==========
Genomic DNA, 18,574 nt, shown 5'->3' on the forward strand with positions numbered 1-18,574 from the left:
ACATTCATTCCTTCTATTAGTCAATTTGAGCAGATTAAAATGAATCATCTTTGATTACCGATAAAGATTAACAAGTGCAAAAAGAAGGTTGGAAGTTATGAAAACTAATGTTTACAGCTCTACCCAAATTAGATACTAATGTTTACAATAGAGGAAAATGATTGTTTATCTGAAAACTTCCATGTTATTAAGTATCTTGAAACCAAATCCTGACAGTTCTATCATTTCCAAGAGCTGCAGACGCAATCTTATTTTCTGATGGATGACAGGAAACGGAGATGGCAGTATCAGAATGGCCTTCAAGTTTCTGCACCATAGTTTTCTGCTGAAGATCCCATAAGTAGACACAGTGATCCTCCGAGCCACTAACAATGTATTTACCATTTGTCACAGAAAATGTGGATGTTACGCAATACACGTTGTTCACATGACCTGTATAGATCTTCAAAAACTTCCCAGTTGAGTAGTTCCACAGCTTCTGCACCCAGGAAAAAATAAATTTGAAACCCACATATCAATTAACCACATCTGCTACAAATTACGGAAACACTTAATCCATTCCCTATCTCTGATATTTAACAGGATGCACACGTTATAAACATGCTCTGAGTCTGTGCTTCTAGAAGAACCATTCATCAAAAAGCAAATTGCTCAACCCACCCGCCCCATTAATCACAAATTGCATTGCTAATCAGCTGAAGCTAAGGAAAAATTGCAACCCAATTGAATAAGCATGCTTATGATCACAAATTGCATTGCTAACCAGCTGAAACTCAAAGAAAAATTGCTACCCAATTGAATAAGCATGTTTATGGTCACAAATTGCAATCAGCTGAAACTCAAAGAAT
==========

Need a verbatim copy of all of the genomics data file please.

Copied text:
Genomic DNA, 18,574 nt, shown 5'->3' on the forward strand with positions numbered 1-18,574 from the left:
ACATTCATTCCTTCTATTAGTCAATTTGAGCAGATTAAAATGAATCATCTTTGATTACCGATAAAGATTAACAAGTGCAAAAAGAAGGTTGGAAGTTATGAAAACTAATGTTTACAGCTCTACCCAAATTAGATACTAATGTTTACAATAGAGGAAAATGATTGTTTATCTGAAAACTTCCATGTTATTAAGTATCTTGAAACCAAATCCTGACAGTTCTATCATTTCCAAGAGCTGCAGACGCAATCTTATTTTCTGATGGATGACAGGAAACGGAGATGGCAGTATCAGAATGGCCTTCAAGTTTCTGCACCATAGTTTTCTGCTGAAGATCCCATAAGTAGACACAGTGATCCTCCGAGCCACTAACAATGTATTTACCATTTGTCACAGAAAATGTGGATGTTACGCAATACACGTTGTTCACATGACCTGTATAGATCTTCAAAAACTTCCCAGTTGAGTAGTTCCACAGCTTCTGCACCCAGGAAAAAATAAATTTGAAACCCACATATCAATTAACCACATCTGCTACAAATTACGGAAACACTTAATCCATTCCCTATCTCTGATATTTAACAGGATGCACACGTTATAAACATGCTCTGAGTCTGTGCTTCTAGAAGAACCATTCATCAAAAAGCAAATTGCTCAACCCACCCGCCCCATTAATCACAAATTGCATTGCTAATCAGCTGAAGCTAAGGAAAAATTGCAACCCAATTGAATAAGCATGCTTATGATCACAAATTGCATTGCTAACCAGCTGAAACTCAAAGAAAAATTGCTACCCAATTGAATAAGCATGTTTATGGTCACAAATTGCAATCAGCTGAAACTCAAAGAAT